Social Impact: For those we target to help, we look for evidence that firms, for example, pay fair prices to suppliers, employees, and provide benefits; offer social programs and make community investments; create opportunities for underrepresented groups; and provide quality work environments. For their products and services, companies need to make a product or deliver a service that addresses one of the critical needs in our focus area. Within our geographic scope these products and services should generate social impacts that compare favorably to those on the market or through charitable channels. We will use at least two methods to assess this impact: Social Return on Impact (SROI); Best Available Charitable Option (BACO).
Financial Sustainability: Aiding companies in showcasing financial sustainability within a reasonable timeline (usually 4-5 years) – including the ability to cover operating costs and generate revenue.
Environmental Impact: Encouraging companies to deliver products and services that improve the environment. We expect companies to adhere to sound environmental principles in its operations. Among these principles are:
- Principle 1: Do no harm by finding ways to decrease concentrations of substances extracted from the Earth’s crust and those produced by society. Firms adhere to this principle by seeking ways to decrease fossil fuels and finding more renewable sources of energy.
- Principle 2: Identify ways to facilitate and build upon the productivity of natural systems. For example, ecosystem services offer excellent sources of competitiveness and services that are duplicated by man-made structures. For example, agricultural firms that use natural crop rotation and natural processes for pest control have been shown to be more productive than those that artificially control crops.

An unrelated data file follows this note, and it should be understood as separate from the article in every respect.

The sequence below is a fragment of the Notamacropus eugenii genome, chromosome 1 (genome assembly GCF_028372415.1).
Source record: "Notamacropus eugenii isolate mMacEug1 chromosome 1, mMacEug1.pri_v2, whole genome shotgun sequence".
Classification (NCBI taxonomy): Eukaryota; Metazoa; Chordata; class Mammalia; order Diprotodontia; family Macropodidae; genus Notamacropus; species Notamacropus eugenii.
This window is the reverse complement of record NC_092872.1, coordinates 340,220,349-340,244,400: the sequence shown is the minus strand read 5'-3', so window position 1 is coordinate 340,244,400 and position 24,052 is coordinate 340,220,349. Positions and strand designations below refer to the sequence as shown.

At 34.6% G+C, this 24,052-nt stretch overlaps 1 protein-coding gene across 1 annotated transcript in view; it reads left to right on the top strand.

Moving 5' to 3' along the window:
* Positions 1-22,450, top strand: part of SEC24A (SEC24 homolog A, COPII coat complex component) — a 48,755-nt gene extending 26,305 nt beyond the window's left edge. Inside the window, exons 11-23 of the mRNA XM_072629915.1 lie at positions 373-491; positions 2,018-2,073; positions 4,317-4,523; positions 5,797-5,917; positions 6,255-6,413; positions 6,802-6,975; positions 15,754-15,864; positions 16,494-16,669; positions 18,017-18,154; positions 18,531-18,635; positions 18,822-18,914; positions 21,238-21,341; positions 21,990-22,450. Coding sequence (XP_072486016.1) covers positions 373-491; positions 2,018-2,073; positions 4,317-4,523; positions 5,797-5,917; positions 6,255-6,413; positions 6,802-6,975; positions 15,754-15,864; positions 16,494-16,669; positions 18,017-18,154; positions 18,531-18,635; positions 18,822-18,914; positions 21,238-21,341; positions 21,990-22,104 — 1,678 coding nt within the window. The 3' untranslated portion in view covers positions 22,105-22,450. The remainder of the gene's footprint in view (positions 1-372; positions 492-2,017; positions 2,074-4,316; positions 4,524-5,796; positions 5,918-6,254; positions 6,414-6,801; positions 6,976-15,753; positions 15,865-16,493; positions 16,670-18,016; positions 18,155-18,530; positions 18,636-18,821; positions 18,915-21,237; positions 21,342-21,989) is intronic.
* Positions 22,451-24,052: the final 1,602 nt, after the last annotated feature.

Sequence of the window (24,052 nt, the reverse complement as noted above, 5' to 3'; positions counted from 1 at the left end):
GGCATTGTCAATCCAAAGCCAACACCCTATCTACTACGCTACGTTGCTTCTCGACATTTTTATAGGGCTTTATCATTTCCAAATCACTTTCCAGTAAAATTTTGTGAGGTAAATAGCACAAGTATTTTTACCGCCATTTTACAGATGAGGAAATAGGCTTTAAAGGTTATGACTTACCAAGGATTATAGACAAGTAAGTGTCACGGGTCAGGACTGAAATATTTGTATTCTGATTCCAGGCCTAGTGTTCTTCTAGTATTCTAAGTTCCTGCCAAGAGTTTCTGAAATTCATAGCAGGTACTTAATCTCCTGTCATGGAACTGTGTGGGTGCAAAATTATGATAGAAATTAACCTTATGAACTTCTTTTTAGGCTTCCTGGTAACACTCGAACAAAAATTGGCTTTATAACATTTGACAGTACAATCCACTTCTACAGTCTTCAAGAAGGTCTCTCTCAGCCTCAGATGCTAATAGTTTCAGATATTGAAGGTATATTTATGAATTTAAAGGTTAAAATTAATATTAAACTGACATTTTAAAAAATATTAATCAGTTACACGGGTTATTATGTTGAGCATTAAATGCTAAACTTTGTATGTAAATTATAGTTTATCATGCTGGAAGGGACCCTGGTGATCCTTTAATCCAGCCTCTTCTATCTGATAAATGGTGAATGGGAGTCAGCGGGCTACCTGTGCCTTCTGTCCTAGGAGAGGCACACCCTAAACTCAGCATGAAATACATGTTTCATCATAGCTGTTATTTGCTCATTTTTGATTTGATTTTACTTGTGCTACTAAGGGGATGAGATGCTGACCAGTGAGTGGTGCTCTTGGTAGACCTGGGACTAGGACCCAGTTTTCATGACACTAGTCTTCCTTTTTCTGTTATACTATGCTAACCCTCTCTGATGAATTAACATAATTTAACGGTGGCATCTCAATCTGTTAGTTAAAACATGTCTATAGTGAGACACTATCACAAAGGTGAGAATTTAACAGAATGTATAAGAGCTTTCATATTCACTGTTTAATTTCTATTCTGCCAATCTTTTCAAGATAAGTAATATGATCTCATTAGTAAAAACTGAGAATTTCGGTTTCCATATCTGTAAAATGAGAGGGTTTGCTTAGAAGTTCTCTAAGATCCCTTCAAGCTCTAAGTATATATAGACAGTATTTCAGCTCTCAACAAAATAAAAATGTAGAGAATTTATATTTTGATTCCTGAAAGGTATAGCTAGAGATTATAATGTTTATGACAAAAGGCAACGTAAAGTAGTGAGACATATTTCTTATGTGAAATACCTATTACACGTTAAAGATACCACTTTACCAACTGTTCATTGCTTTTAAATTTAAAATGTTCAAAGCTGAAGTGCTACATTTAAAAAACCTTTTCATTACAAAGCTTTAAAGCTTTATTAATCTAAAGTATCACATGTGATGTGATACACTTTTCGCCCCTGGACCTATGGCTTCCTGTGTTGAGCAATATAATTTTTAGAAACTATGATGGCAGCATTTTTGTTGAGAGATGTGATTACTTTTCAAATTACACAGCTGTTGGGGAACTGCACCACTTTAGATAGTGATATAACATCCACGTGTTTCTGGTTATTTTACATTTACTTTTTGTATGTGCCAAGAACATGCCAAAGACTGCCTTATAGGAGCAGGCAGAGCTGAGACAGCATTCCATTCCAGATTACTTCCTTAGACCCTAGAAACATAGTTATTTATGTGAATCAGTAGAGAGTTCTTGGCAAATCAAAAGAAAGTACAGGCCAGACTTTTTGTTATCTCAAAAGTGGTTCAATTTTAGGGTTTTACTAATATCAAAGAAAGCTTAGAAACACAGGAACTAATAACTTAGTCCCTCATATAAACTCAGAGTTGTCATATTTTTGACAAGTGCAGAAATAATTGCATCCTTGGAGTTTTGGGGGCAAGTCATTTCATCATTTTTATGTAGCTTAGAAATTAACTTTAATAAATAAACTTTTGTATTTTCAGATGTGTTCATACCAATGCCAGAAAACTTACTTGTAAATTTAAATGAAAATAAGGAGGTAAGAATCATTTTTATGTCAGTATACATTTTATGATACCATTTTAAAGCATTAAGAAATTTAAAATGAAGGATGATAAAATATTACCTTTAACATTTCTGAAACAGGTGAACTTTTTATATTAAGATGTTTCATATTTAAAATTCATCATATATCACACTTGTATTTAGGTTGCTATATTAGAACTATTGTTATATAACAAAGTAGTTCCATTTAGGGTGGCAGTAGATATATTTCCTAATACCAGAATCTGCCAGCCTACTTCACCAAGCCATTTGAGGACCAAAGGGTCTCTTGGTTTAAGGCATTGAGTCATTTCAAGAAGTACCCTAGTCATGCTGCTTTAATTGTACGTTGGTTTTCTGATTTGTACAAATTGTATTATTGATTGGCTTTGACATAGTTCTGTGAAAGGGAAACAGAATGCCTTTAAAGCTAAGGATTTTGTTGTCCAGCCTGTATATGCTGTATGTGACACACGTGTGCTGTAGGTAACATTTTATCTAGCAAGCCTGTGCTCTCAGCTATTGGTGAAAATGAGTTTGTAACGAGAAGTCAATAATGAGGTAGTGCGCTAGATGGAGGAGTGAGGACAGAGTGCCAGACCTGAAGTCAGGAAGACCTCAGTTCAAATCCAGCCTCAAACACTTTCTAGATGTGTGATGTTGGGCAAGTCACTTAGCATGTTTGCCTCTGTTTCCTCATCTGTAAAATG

- Principle 3: Offer biologically-inspired production models and materials. One way firms can facilitate and build upon natural systems is to use biomimicry (i.e., imitating biological processes to innovate product and service design) as a basis of production. For example, architects and builders are discovering ways to design buildings that decrease the need for artificial substances (e.g., paint and lighting fixtures); the designs mimic and adapt from nature’s designs. Firms can also use natural processes to suggest ways to solve intractable challenges.
- Principle 4: Advocate for a decrease in degradation of our world by physical means. The less we build, the more we can contribute to a more sustainable world. By reducing our footprint on the world, we will increase our productivity and decrease our impact on the environment.
- Principle 5: Do not expose people to conditions that systematically undermine their capacities to meet their needs. This principle addresses human-capital needs and helps firms consider waste, working conditions, pay, and all interactions between an organization and those providing supplies to the organization.
Scale Potential: Developing opportunities that have the potential to scale and reach a significant number of people. Scale can occur through a single business growing in size or the business model being replicated by others with the same focus area or geographic scope.
Established Businesses: SP3’s engages mostly with businesses or business concepts that have been operating at least 3 years and have a demonstrated a proven impact track record. This demonstrated track record should include (a) measurement of impact; (b) management capacity. Additionally, SP3 looks (c) for high quality people in the major functional leadership positions. Lastly, we consider how the business has (d) reported on its environmental, social, and governance performance as well as evidence of meeting industry standards.
Each opportunity will be subject to an Impact Rating based on the Global Impact Investing Rating System administered by B Analytics. We will balance these analytics with appropriate IRIS metrics. SP3’s reporting format will follow the Global Reporting Initiative which is the gold standard for ESG (Environmental, Social, and Governance) reporting and for non-financial reporting.